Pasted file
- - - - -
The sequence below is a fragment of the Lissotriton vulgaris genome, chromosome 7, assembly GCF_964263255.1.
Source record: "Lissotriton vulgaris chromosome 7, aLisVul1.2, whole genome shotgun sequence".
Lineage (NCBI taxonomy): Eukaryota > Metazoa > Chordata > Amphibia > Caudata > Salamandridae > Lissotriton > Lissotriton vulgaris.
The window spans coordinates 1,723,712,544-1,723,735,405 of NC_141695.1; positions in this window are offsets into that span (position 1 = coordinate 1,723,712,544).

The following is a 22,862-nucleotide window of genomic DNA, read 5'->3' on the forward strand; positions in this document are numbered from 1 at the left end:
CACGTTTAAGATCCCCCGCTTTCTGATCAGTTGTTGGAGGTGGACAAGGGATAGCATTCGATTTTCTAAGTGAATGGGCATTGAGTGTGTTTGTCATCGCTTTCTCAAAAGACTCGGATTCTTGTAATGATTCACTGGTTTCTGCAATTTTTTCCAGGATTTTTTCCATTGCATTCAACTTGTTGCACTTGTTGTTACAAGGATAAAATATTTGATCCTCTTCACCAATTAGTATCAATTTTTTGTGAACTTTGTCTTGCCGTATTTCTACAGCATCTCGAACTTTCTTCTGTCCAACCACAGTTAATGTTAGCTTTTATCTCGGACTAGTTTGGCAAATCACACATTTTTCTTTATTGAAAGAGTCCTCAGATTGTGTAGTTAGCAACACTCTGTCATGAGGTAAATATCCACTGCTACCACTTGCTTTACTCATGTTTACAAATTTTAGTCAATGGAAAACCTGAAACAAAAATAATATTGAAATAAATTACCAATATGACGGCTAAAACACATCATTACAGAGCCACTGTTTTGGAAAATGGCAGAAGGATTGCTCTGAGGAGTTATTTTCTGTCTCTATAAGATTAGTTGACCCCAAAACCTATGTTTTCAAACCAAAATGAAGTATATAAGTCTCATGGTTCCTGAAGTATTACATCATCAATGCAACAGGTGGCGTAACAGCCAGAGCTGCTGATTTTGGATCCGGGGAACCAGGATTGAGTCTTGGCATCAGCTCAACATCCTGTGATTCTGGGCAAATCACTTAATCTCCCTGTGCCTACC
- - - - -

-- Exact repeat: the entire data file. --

The sequence below is a fragment of the Lissotriton vulgaris genome, chromosome 7, assembly GCF_964263255.1.
Source record: "Lissotriton vulgaris chromosome 7, aLisVul1.2, whole genome shotgun sequence".
Lineage (NCBI taxonomy): Eukaryota > Metazoa > Chordata > Amphibia > Caudata > Salamandridae > Lissotriton > Lissotriton vulgaris.
The window spans coordinates 1,723,712,544-1,723,735,405 of NC_141695.1; positions in this window are offsets into that span (position 1 = coordinate 1,723,712,544).

The following is a 22,862-nucleotide window of genomic DNA, read 5'->3' on the forward strand; positions in this document are numbered from 1 at the left end:
CACGTTTAAGATCCCCCGCTTTCTGATCAGTTGTTGGAGGTGGACAAGGGATAGCATTCGATTTTCTAAGTGAATGGGCATTGAGTGTGTTTGTCATCGCTTTCTCAAAAGACTCGGATTCTTGTAATGATTCACTGGTTTCTGCAATTTTTTCCAGGATTTTTTCCATTGCATTCAACTTGTTGCACTTGTTGTTACAAGGATAAAATATTTGATCCTCTTCACCAATTAGTATCAATTTTTTGTGAACTTTGTCTTGCCGTATTTCTACAGCATCTCGAACTTTCTTCTGTCCAACCACAGTTAATGTTAGCTTTTATCTCGGACTAGTTTGGCAAATCACACATTTTTCTTTATTGAAAGAGTCCTCAGATTGTGTAGTTAGCAACACTCTGTCATGAGGTAAATATCCACTGCTACCACTTGCTTTACTCATGTTTACAAATTTTAGTCAATGGAAAACCTGAAACAAAAATAATATTGAAATAAATTACCAATATGACGGCTAAAACACATCATTACAGAGCCACTGTTTTGGAAAATGGCAGAAGGATTGCTCTGAGGAGTTATTTTCTGTCTCTATAAGATTAGTTGACCCCAAAACCTATGTTTTCAAACCAAAATGAAGTATATAAGTCTCATGGTTCCTGAAGTATTACATCATCAATGCAACAGGTGGCGTAACAGCCAGAGCTGCTGATTTTGGATCCGGGGAACCAGGATTGAGTCTTGGCATCAGCTCAACATCCTGTGATTCTGGGCAAATCACTTAATCTCCCTGTGCCTACC